[From Bill Powers (950714.2130 MDT)]

Bruce Abbott & other modelers of EAB phenomena

I've been concerned about how to get the model for the Motheral data to

scale up properly when the reference level is increased. I think we are

agreed that the two curves in question differ because the reference

level is different -- lower for the lower levels of deprivation. I've

been looking for some rational basis for the scaling, and I think I have

it.

When you plot the various fixed ratios as reinforcements per unit

behavior, they are straight lines drawn from the origin at various

angles. For each ratio, the actual behavior point must lie somewhere on

the corresponding line.

The line that passes through the peak for the lower curve also passes

through the peak for the upper curve. The scaling of the two curves is

radial around the origin. This says that the droop on the left begins at

the same ratio for both curves. Now all we need is some physical reason

for that to happen (other than sensing the setting of the apparatus!).

Let's define a "value" variable, V, as the rate of reinforcement R times

the size of each reinforcer, ks. Thus

V = ks*R

On a fixed ratio, R = B/m, where B is the behavior rate and m is the

ratio. So the value received per unit time is

V = ks*B/m

The cost C of behaving is the rate of behavior times a cost factor kc

per behavior:

C = kc*B

The net value per unit time is V - C:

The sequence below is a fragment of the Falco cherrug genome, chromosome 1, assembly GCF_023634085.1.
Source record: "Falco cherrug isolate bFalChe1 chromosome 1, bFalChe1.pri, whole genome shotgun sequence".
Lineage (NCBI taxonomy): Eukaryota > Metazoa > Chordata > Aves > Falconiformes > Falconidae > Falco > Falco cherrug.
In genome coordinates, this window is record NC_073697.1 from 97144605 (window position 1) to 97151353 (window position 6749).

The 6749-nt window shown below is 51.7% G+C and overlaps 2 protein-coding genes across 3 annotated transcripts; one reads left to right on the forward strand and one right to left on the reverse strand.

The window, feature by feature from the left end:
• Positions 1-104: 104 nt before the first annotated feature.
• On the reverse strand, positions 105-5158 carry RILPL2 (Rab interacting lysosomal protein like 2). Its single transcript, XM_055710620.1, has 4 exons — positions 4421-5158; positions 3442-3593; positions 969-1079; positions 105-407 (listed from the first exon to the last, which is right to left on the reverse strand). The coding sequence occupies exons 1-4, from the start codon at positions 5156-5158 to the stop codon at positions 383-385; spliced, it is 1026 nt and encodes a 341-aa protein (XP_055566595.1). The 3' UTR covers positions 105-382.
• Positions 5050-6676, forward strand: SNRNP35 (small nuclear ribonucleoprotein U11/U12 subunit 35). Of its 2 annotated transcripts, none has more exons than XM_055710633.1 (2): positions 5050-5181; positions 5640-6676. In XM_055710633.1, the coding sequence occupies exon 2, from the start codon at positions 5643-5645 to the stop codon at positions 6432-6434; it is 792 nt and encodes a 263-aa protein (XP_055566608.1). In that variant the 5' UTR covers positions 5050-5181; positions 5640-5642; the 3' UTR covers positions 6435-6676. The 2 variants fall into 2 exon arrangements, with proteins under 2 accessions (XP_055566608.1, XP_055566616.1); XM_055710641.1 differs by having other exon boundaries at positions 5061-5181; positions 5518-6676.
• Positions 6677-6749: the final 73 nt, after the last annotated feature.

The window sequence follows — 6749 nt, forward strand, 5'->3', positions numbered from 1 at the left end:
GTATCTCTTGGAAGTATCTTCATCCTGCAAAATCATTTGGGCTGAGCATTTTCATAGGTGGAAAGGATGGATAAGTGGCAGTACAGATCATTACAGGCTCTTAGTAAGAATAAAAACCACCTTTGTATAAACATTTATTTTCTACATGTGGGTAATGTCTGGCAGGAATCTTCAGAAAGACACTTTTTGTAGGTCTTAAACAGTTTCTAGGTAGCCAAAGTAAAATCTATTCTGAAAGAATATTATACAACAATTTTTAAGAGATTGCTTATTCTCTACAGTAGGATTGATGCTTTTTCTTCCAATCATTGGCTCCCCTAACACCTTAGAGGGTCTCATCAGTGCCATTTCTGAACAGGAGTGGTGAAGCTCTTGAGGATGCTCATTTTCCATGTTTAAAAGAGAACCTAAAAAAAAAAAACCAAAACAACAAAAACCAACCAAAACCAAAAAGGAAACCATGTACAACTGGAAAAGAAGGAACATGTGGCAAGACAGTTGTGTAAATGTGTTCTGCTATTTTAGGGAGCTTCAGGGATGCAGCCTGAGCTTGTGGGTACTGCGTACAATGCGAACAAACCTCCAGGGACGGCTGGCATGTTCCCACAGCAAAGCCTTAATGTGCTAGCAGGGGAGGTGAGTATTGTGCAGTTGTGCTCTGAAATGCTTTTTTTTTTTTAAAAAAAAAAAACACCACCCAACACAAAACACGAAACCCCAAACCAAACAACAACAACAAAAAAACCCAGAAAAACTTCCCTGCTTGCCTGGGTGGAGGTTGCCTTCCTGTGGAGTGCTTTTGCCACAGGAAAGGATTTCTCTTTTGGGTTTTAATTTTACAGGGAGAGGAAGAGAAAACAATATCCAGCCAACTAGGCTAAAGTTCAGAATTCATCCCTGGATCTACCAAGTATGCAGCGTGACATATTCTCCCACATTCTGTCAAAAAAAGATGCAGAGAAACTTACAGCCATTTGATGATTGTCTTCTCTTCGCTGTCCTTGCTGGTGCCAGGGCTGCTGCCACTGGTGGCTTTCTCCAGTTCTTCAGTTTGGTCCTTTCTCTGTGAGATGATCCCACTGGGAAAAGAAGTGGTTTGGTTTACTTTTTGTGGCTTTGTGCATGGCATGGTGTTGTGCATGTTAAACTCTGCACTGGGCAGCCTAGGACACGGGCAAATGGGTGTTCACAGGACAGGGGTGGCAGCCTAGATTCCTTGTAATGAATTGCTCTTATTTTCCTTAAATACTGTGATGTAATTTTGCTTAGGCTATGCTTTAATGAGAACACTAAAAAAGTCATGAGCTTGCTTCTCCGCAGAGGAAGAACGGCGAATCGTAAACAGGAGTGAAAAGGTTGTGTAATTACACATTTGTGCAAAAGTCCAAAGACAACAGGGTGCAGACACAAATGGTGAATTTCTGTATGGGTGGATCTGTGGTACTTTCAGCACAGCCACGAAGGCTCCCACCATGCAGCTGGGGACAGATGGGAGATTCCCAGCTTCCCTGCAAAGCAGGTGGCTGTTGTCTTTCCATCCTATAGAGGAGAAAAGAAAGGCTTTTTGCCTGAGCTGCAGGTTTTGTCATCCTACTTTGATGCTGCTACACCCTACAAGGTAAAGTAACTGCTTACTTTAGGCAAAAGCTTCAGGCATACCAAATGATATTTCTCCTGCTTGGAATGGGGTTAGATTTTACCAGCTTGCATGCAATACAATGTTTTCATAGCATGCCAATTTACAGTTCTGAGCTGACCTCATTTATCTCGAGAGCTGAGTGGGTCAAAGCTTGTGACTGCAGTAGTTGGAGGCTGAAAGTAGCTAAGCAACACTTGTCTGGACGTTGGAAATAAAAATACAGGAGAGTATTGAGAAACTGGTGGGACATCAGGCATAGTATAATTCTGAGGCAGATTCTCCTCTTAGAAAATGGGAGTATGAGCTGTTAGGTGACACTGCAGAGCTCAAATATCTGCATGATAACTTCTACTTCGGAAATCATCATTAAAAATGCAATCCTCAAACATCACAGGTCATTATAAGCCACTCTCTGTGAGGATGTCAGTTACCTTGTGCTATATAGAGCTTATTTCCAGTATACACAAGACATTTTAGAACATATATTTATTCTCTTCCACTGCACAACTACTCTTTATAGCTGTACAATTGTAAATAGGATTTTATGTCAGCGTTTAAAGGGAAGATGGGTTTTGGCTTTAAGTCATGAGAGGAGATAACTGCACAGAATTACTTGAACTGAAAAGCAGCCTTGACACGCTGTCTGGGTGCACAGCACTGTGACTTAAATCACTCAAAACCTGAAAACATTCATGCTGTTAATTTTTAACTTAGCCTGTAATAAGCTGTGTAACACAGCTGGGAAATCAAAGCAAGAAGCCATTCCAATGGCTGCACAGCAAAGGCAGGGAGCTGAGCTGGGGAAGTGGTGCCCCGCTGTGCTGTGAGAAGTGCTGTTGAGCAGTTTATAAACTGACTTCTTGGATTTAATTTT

V - C = B*(ks/m - kc)

This gives us a natural way to define the peak of the Motheral curve:it

is the point where V = C or V - C = 0:

0 = B*(ks/m - kc), or

ks/m = kc, or

m = ks/kc

So the peak will appear where cost just equals benefit, and that will

occur AT A SPECIFIC RATIO regardless of the reference level, the

reinforcement rate, and the behavior rate. This is exactly what is

needed to make the curves scale up correctly.

The parameter ks is the value of each reinforcement. The parameter kc is

the cost of each behavioral act in the same units (energy, for example).

If ks = 40 * kc -- that is, the value received from one reinforcement is

equal to the cost of 40 behavioral acts -- the droop will begin at m =

40.

All that remains is to find a rationale for an effect of V - C on the

output gain of the control system. This is almost self-evident, because

the motor output process draws on the resources that are increased by V

and decreased by C. There may be other kinds of "value" and "cost" -- we

don't really need to guess what they all are, because all we need is

some physical reason why the gain of the control system might begin to

drop when the cost of each action exceeds the value received from each

action.

Tomorrow I will modify the model to incorporate an effect of excess cost

on the output gain, computed as above, and see if we now will get a

curve that matches BOTH Motheral curves (for 85% and 98% normal body

weight) with only a change in the reference signal (after adjusting the

parameters to fit one of the curves). I'll bet that this one will work.

Best to all,

Bill P.